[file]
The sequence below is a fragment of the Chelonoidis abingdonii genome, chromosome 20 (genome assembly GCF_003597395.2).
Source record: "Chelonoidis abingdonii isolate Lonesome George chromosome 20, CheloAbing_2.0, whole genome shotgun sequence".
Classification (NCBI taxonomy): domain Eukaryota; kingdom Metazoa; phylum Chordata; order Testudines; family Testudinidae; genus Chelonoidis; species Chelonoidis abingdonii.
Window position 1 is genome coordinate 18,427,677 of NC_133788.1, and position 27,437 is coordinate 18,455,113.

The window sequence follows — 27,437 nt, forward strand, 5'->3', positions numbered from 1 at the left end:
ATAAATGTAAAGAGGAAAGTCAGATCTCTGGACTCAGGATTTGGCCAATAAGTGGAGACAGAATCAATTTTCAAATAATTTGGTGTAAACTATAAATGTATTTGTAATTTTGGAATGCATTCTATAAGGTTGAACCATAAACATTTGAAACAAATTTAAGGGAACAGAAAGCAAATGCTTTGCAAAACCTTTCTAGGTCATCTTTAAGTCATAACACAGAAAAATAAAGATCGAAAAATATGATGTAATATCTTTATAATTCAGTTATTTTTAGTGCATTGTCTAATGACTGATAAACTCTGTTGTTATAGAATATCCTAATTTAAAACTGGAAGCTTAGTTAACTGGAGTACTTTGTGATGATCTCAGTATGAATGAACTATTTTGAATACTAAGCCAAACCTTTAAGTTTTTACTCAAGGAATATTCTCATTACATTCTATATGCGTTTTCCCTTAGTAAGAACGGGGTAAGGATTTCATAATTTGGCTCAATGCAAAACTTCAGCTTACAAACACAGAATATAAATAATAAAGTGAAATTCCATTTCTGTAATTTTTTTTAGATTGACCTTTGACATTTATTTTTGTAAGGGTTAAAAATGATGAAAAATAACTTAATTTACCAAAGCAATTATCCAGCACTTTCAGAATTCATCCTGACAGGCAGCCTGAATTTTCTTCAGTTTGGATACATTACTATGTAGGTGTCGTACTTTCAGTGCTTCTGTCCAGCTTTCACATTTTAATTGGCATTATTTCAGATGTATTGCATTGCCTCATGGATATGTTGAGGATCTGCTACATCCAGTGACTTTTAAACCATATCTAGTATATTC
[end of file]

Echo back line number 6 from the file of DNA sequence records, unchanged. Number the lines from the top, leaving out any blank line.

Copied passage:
ATAAATGTAAAGAGGAAAGTCAGATCTCTGGACTCAGGATTTGGCCAATAAGTGGAGACAGAATCAATTTTCAAATAATTTGGTGTAAACTATAAATGTATTTGTAATTTTGGAATGCATTCTATAAGGTTGAACCATAAACATTTGAAACAAATTTAAGGGAACAGAAAGCAAATGCTTTGCAAAACCTTTCTAGGTCATCTTTAAGTCATAACACAGAAAAATAAAGATCGAAAAATATGATGTAATATCTTTATAATTCAGTTATTTTTAGTGCATTGTCTAATGACTGATAAACTCTGTTGTTATAGAATATCCTAATTTAAAACTGGAAGCTTAGTTAACTGGAGTACTTTGTGATGATCTCAGTATGAATGAACTATTTTGAATACTAAGCCAAACCTTTAAGTTTTTACTCAAGGAATATTCTCATTACATTCTATATGCGTTTTCCCTTAGTAAGAACGGGGTAAGGATTTCATAATTTGGCTCAATGCAAAACTTCAGCTTACAAACACAGAATATAAATAATAAAGTGAAATTCCATTTCTGTAATTTTTTTTAGATTGACCTTTGACATTTATTTTTGTAAGGGTTAAAAATGATGAAAAATAACTTAATTTACCAAAGCAATTATCCAGCACTTTCAGAATTCATCCTGACAGGCAGCCTGAATTTTCTTCAGTTTGGATACATTACTATGTAGGTGTCGTACTTTCAGTGCTTCTGTCCAGCTTTCACATTTTAATTGGCATTATTTCAGATGTATTGCATTGCCTCATGGATATGTTGAGGATCTGCTACATCCAGTGACTTTTAAACCATATCTAGTATATTC